Zarate: Cornell taught independence

Miguel Zarate ’96 was born and raised in the Chicago area and currently lives in Oak Park, Illinois. After Cornell, he earned an M.B.A. in finance from Loyola University Chicago. He is a managing partner for Marquette Associates, an investment consulting firm specializing in providing investment advice to retirement benefit funds, endowments, and foundations. He has been providing investment advice to clients for over 15 years. Zarate serves as an ambassador at the Mercy Home for Boys and Girls, an organization that provides kids in crisis with support and guidance, and was recently appointed to the board of directors of the Chicago Infrastructure Trust by the mayor of Chicago. He is married to Rachel Hall ’94 and has two children, Diego (9) and Lola (7).

high_res_Miguel_Zarate_697Q: How did Cornell change you?
A: Cornell helped me develop my self­ confidence and taught me to build relationships, skills that are key in any career and in life. If I went on, it would take up the rest of the page. The bottom line is that Cornell made me a better person.

Q: What’s the most important thing you learned at Cornell?
A: No one in my immediate or extended family had ever gone to college or lived too far away from home. Cornell taught me to be independent and to have some accountability. My parents sacrificed a lot for me to be there, so I had to step up.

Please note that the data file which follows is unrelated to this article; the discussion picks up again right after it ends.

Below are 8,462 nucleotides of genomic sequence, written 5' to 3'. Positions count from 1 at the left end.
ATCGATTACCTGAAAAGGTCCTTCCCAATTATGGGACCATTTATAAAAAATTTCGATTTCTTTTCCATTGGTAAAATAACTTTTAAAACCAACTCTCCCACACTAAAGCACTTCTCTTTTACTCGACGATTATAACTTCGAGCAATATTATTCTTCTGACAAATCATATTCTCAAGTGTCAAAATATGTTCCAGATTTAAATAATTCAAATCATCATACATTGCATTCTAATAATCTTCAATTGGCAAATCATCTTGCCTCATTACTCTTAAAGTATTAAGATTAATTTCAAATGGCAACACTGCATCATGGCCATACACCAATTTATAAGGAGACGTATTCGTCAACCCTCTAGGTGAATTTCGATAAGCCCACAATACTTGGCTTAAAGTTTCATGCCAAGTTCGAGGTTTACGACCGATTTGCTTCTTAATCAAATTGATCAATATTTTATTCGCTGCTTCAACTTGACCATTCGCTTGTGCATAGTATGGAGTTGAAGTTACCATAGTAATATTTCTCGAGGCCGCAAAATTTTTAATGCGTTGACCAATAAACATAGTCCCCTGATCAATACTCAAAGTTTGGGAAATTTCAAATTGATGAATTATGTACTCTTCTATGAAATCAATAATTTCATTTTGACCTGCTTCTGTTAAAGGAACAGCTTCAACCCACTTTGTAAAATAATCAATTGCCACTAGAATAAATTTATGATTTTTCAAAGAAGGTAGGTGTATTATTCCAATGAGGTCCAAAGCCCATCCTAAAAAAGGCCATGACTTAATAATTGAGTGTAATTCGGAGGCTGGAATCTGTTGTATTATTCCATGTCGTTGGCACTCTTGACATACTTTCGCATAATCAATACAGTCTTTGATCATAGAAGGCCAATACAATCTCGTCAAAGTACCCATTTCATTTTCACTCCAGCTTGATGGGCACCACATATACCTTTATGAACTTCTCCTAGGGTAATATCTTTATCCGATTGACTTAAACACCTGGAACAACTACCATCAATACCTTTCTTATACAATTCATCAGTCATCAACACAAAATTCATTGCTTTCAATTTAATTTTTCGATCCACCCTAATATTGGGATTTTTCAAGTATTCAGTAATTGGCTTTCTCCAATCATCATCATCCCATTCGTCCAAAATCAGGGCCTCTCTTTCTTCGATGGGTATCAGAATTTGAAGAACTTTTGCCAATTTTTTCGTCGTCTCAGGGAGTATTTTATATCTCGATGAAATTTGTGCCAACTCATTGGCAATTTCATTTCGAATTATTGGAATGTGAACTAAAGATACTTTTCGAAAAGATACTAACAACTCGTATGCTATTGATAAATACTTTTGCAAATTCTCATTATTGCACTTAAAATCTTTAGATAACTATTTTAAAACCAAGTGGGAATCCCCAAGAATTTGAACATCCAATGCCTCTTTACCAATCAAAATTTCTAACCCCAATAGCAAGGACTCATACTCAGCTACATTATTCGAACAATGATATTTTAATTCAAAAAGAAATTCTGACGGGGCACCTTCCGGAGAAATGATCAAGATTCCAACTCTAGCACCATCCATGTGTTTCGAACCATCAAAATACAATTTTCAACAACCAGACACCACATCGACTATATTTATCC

Q: What person on campus had the biggest impact on you?
A: My mother passed away somewhat unexpectedly during my last year at Cornell. A week later I was back on campus finishing up my last few blocks. If it weren’t for the support of my Delta Phi Rho brothers and close friends, I’m not sure I would have finished and fulfilled her request that I earn that degree.

Q: If you could go back and tell your 20-year-old self one thing, what would it be?
A: “Enjoy every last minute of your remaining time at Cornell, my friend. You will never forget these experiences.” I’m pretty sure I listened to myself.

Q: What do you most value about your Cornell education?
A: I am very thankful for the friendships I developed and maintain to this day. Cornell’s relatively small size is conducive to building lifelong relationships. I reconnected with my lovely wife, Rachel Hall ’94, after Cornell because of those friendships.

Q: Who are your favorite authors?
A: I have been relegated to reading financial newsletters most of the time, but when I pick something up, my shelf is stacked with finance-­related nonfiction and the musings of Charles Bukowski.

Q: Where would you most like to live or visit?
A: My goal is to visit all the current Seven Wonders of the World. Three down
so far, two of them in the presence of Cornellians. Imagine that.

Q: What qualities do you most admire in others?
A: Modesty, loyalty, and kindness.

Q: What makes you happiest?
A: Sunshine, an outdoor pool, and my family. Perhaps even an ice cold one. That’s a perfect day.

Q: What historical event fascinates you most?
A: World War II. Such a tragedy, yet many inspirational people and stories emerged.